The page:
Leander Independent School District will be removing 11 books from high schoolers’ curriculum after a year-long review of titles parents deemed inappropriate.
This marks the final step in the district’s plan to address a debate around student reading materials that began last fall. Parents complained about certain books available in English classes, arguing they contained inappropriate content and were not challenging enough for high schoolers. The district responded by removing some of the books until they could undergo a review process — an action that’s caused backlash from groups like PEN America who are calling out LISD for censorship.
The 11 books, which include V for Vendetta and The Handmaid’s Tale: The Graphic Novel, were not required reading, but part of student “book clubs.” In English classes, teachers have students select one book from a list of around 15 to read and discuss in groups. Students are not required to read any particular book, and they can also ask to choose a book that’s not on the provided lists.
At school board meetings and on social media last school year, parents argued the books shouldn’t be used in school because they contained sexual content, sexual assault references, foul language and graphic images.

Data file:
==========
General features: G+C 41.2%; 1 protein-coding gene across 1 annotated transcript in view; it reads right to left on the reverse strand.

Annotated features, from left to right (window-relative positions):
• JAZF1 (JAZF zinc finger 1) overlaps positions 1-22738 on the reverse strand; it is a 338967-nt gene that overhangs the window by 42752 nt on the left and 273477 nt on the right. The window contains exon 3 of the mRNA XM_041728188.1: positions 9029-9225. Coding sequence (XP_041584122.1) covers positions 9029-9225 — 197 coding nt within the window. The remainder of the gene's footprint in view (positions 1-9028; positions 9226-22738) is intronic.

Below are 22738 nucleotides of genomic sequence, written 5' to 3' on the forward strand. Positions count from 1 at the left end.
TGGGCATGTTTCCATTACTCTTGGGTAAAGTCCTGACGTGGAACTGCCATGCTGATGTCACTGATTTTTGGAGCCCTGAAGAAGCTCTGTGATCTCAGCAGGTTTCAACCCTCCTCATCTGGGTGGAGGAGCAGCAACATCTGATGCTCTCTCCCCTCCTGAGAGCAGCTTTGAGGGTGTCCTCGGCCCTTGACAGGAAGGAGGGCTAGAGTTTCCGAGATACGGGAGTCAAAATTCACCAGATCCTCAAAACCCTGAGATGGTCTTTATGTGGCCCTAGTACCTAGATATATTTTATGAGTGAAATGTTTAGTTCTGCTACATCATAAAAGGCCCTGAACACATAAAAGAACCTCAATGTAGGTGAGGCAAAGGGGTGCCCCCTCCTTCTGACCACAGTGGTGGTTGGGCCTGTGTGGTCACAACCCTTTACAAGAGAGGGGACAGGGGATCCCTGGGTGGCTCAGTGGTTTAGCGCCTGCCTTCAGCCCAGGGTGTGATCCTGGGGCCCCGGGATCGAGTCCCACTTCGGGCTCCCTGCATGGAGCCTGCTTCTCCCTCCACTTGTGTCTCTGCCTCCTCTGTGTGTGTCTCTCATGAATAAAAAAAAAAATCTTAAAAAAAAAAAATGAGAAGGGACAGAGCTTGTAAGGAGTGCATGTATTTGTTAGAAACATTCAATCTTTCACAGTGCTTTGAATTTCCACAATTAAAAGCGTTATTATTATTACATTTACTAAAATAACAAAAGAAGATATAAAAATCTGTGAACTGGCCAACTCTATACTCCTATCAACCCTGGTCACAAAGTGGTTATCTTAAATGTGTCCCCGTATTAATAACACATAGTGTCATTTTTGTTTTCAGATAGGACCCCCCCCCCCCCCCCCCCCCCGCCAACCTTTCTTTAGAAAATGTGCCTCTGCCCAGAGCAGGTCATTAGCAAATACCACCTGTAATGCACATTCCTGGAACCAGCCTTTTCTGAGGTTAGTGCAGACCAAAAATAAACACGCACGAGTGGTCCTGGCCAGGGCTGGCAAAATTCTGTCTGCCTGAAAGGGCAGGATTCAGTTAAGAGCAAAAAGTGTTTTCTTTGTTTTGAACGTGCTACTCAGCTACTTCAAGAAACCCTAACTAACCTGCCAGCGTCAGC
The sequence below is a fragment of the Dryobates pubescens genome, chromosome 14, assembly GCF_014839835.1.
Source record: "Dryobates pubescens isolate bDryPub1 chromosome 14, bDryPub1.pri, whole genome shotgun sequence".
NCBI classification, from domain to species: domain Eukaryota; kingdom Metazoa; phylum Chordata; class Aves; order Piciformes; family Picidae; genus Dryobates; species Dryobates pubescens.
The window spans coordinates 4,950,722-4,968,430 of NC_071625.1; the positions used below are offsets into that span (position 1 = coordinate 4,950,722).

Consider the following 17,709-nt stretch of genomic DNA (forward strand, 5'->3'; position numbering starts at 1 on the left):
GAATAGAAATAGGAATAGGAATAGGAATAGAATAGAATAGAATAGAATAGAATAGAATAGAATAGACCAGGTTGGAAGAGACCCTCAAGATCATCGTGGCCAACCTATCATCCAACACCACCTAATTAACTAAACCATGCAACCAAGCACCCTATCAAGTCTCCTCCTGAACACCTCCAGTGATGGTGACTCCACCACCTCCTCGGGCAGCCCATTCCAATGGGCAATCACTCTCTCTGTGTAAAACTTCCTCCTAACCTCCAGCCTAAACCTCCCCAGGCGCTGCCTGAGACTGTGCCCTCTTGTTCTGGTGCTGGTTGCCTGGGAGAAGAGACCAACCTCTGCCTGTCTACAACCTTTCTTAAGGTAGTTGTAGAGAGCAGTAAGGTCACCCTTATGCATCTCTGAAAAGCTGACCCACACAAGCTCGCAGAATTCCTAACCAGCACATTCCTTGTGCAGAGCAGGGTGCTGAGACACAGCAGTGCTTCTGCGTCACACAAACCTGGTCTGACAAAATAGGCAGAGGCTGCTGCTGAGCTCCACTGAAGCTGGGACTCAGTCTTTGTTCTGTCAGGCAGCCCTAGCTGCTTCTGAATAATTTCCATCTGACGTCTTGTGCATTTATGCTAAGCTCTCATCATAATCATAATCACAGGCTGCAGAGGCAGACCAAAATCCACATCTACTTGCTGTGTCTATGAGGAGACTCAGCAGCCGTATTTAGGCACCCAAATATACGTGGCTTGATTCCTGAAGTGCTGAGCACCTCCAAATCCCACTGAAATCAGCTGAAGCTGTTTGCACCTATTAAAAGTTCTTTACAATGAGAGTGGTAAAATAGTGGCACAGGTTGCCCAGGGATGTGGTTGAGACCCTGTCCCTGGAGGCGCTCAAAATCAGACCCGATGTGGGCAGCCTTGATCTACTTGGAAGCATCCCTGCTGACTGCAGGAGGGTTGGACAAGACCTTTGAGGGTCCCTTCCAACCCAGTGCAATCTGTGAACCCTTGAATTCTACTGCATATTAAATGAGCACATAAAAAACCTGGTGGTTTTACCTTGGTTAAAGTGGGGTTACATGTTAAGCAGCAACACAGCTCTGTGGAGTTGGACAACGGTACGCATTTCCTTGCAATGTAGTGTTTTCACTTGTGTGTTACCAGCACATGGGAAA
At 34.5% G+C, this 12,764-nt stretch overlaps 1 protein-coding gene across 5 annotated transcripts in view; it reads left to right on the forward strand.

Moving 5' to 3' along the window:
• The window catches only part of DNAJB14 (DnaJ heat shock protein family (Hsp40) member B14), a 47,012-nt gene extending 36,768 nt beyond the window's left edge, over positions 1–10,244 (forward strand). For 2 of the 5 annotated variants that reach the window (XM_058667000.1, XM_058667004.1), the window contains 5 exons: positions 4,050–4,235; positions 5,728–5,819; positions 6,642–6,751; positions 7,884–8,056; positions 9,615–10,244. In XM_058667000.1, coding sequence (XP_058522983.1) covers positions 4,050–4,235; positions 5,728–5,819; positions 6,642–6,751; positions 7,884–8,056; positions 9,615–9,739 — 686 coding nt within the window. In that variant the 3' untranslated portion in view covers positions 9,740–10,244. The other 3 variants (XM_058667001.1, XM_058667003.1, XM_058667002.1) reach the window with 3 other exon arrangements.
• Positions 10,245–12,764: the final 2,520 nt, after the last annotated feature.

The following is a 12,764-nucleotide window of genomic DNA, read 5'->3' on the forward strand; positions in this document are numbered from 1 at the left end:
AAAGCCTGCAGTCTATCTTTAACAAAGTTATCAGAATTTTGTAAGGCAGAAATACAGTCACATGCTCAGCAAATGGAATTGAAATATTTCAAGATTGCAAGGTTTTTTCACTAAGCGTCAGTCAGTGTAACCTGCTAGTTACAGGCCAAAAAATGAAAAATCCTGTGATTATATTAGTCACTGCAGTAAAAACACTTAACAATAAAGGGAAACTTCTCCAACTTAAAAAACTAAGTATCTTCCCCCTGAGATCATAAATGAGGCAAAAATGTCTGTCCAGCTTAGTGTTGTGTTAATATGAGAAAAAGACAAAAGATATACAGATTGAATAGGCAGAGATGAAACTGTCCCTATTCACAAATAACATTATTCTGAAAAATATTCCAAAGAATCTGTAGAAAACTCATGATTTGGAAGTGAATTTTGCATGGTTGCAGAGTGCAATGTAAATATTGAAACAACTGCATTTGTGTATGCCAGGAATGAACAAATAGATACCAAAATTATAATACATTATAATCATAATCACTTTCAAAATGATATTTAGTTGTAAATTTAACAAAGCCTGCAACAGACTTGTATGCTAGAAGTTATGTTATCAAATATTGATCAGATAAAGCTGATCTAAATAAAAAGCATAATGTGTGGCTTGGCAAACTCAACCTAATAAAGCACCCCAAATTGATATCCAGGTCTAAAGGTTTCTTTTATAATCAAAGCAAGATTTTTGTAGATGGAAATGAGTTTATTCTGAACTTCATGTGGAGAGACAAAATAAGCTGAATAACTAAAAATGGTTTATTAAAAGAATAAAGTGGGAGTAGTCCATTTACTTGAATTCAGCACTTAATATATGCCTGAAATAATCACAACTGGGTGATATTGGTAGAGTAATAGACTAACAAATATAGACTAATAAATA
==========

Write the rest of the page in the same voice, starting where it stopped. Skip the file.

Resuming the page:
Following the backlash, the district had the books reviewed by a group of staff, parents and community members called the Community Curriculum Advisory Committee.
The CCAC recommended that certain books be removed for reasons such as sexual content, graphic violence and strong language.
This fall, the CCAC and curriculum leaders completed a final review. They published their findings this week, naming the books that will be permanently removed from book clubs and classroom libraries. They are:
Some books that were pulled last school year and put under review were placed back in classrooms and will be made available to students for future book clubs. Those include:
Other books the district heard concerns about but never removed — Know My Name: A Memoir, Speak: The Graphic Novel, and What We Saw — will remain in use.
PEN America, a nonprofit that promotes literature and free expression, has repeatedly called for LISD to allow these books in school. The organization said in a statement Thursday that it “decries” LISD’s decision to remove these 11 books “as an unwarranted exercise in censorship.”
Jonathan Friedman, director of free expression and education at PEN America, said the removal of the books was “a profound disappointment.”
“The entire process has been unusual, opaque, and worrying — more about appeasing sensitive parents than serving student learners,” Friedman said. “One cannot deny that the books on the chopping block all deal with LGBTQ+ issues, sex, and racism and that they were singled out because of these themes.”